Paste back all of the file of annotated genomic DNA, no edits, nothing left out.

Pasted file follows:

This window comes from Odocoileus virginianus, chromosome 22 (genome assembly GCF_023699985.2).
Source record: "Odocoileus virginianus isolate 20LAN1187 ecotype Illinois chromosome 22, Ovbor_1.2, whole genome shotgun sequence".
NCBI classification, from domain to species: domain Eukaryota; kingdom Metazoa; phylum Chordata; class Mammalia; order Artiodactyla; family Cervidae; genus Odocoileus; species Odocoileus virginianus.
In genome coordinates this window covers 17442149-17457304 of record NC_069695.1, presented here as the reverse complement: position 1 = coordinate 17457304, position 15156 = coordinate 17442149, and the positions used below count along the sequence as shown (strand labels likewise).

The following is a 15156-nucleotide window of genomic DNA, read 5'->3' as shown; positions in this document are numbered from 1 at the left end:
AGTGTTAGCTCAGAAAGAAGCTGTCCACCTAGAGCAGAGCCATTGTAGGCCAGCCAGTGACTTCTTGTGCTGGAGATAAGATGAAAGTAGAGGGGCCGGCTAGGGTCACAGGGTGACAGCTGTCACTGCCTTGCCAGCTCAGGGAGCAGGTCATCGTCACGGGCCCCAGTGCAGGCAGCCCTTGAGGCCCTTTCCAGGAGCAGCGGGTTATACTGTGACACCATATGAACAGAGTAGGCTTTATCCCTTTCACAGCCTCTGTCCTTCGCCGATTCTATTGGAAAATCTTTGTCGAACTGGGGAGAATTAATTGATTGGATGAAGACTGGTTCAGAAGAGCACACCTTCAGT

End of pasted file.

This window comes from Odocoileus virginianus, chromosome 22 (genome assembly GCF_023699985.2).
Source record: "Odocoileus virginianus isolate 20LAN1187 ecotype Illinois chromosome 22, Ovbor_1.2, whole genome shotgun sequence".
NCBI classification, from domain to species: domain Eukaryota; kingdom Metazoa; phylum Chordata; class Mammalia; order Artiodactyla; family Cervidae; genus Odocoileus; species Odocoileus virginianus.
In genome coordinates this window covers 17442149-17457304 of record NC_069695.1, presented here as the reverse complement: position 1 = coordinate 17457304, position 15156 = coordinate 17442149, and the positions used below count along the sequence as shown (strand labels likewise).

The following is a 15156-nucleotide window of genomic DNA, read 5'->3' as shown; positions in this document are numbered from 1 at the left end:
AGTGTTAGCTCAGAAAGAAGCTGTCCACCTAGAGCAGAGCCATTGTAGGCCAGCCAGTGACTTCTTGTGCTGGAGATAAGATGAAAGTAGAGGGGCCGGCTAGGGTCACAGGGTGACAGCTGTCACTGCCTTGCCAGCTCAGGGAGCAGGTCATCGTCACGGGCCCCAGTGCAGGCAGCCCTTGAGGCCCTTTCCAGGAGCAGCGGGTTATACTGTGACACCATATGAACAGAGTAGGCTTTATCCCTTTCACAGCCTCTGTCCTTCGCCGATTCTATTGGAAAATCTTTGTCGAACTGGGGAGAATTAATTGATTGGATGAAGACTGGTTCAGAAGAGCACACCTTCAGT